Louisville guard Christen Cunningham, front, and forward Jordan Nwora, right. (Jeffrey Becker/USA Today Sports)

As the annual Sad Locker Room Month in America began again in earnest Thursday, the first sad locker room of the final 64 of the NCAA tournament turned out to be Louisville’s. There went a program still navigating the waves and ripples of what you might call FBI limbo.

If the truest fabric of March is its tears, its recurring finality as team after team completes months of collaboration and locker room after locker room goes hushed, Louisville provided a modest example.

It didn’t cry much. It finished 20-14 with a first-year coach, Chris Mack. It lost a diabolical first-round matchup by 86-76 to a Minnesota team that typically shoots poorly from downtown but on Thursday shot well from downtown. Louisville became the latest example of a team that crests in January — it destroyed North Carolina at North Carolina and reached 16-5 — then tapers off, a reality punctuated Feb. 12, when Duke trailed Louisville 59-36 but won, 71-69.

All along, Louisville played its season with a convenience: It got picked 11th in the ACC.

When coaches daydream, they often daydream of getting picked 11th.

“It’s hard to see at the moment, but to get a group that was picked 11th . . .” Mack said, before mentioning what his team did accomplish.

Yet even more March Madness than the team picked 11th that finishes sixth and reaches the tournament is the sentiment of the players who just spent a time of life together day after day and hear the horn sound to bring the end of it. Those players, in so many places, might have found a spokesman in Christen Cunningham, the likable 6-foot-2 Louisville guard from Georgetown, Ky., who spent one Cardinal year as a graduate transfer (from Samford).

“The part with the season being over, you know, this experience being cut short,” Cunningham said, “we could have gone further, but obviously this whole year was a good year, and [it’s] the fact that this team is, you know, no more. They’ll have another team next year, and they’ll be really good, but it won’t be this team. It won’t be this group of guys. That’s probably the hardest part because of the bond.”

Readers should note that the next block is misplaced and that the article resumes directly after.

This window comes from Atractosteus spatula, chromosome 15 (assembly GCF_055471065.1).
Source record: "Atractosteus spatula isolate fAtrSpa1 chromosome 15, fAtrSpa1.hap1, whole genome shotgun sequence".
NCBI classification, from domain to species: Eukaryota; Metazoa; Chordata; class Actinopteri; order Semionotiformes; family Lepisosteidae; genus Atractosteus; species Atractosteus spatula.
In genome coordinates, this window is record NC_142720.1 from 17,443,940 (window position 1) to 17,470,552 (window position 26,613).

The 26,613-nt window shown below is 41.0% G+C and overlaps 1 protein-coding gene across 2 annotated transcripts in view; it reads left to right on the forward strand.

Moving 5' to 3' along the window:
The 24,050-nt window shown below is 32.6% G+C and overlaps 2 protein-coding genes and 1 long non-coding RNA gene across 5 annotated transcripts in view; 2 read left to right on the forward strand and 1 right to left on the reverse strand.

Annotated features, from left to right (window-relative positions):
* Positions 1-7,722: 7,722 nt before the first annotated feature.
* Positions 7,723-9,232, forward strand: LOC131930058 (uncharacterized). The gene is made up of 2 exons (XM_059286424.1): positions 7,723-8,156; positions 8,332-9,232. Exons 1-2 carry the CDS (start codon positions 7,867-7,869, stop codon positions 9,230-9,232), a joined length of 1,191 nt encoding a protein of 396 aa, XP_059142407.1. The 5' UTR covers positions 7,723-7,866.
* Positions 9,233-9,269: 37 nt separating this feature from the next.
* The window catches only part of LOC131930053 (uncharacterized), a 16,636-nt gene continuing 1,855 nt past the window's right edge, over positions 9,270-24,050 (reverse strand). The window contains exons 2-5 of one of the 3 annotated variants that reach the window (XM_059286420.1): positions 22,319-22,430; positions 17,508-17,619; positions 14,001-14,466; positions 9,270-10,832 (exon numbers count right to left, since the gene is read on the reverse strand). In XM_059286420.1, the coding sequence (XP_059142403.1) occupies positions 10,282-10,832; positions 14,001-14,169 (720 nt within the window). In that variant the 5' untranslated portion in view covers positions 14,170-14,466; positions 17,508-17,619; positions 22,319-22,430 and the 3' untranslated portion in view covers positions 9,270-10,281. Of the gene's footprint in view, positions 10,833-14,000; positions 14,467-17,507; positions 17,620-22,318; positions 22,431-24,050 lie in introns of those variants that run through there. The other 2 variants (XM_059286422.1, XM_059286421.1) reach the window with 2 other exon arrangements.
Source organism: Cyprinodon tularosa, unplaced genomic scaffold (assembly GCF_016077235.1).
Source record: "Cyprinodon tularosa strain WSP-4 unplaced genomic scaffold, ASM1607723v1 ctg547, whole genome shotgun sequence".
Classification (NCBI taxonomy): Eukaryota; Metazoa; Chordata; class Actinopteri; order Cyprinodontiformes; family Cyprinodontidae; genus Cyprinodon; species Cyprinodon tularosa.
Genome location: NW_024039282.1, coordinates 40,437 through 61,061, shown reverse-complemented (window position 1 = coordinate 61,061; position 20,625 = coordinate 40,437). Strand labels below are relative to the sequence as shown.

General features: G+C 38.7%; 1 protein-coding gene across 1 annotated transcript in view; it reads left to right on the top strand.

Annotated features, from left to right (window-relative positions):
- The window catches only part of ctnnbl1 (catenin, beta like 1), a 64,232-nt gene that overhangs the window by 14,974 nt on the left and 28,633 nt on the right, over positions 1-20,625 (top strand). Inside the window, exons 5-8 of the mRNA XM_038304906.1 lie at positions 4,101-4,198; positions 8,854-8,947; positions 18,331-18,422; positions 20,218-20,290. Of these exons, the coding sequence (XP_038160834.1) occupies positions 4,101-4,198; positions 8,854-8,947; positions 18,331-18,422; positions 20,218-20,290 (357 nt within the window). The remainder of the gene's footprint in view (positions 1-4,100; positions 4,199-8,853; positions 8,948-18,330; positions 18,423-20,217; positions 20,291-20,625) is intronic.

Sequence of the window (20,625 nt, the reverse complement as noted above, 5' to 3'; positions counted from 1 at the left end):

“It’s not just the ending of this year,” sophomore big man Malik Williams said, “but I mean, it’s the ending of some guys’ college careers. It’s a tough pill to swallow. I mean, that’s the toughest thing for me. I really wanted to go out on top for my senior teammates.”

“Yeah, the seniors, it’s their last game in college basketball,” said redshirt junior forward Dwayne Sutton, from Louisville. That makes it the hardest part “for sure,” he said.

There’s meaning, even amid all the game’s traditional absurdity and subterfuge.

One of the favorite parts of the American sports calendar got its final 64 going on Thursday at 11:15 a.m. Central time, not so long after coffee. Seventh-seeded Louisville would play No. 10 seed Minnesota, in a game that doubled as sort of an emblem for the unrest that hit the sport in fall 2017. That’s when the FBI dudes took the dais and talked righteous “we-have-your-playbook” trash about their hard look into the contours of college basketball.

By Thursday, the coach Louisville quickly ousted back then, Rick Pitino, prepared to coach Athens pro club Panathinaikos in a EuroLeague game at Olimpia Milan. Panathinaikos (14-13) had just come off a tough 72-70 home win Wednesday night over Baskonia Vitoria-Gasteiz of Spain. The player the FBI claimed Louisville had offered to pay, Brian Bowen, had finished March 2 a season with Australia’s Sydney Kings, who took a harsh two-game playoff sweep from Melbourne United. The NBADraft.net 2019 mock draft had Bowen going 53rd and to the Knicks, as if he hasn’t had enough trouble.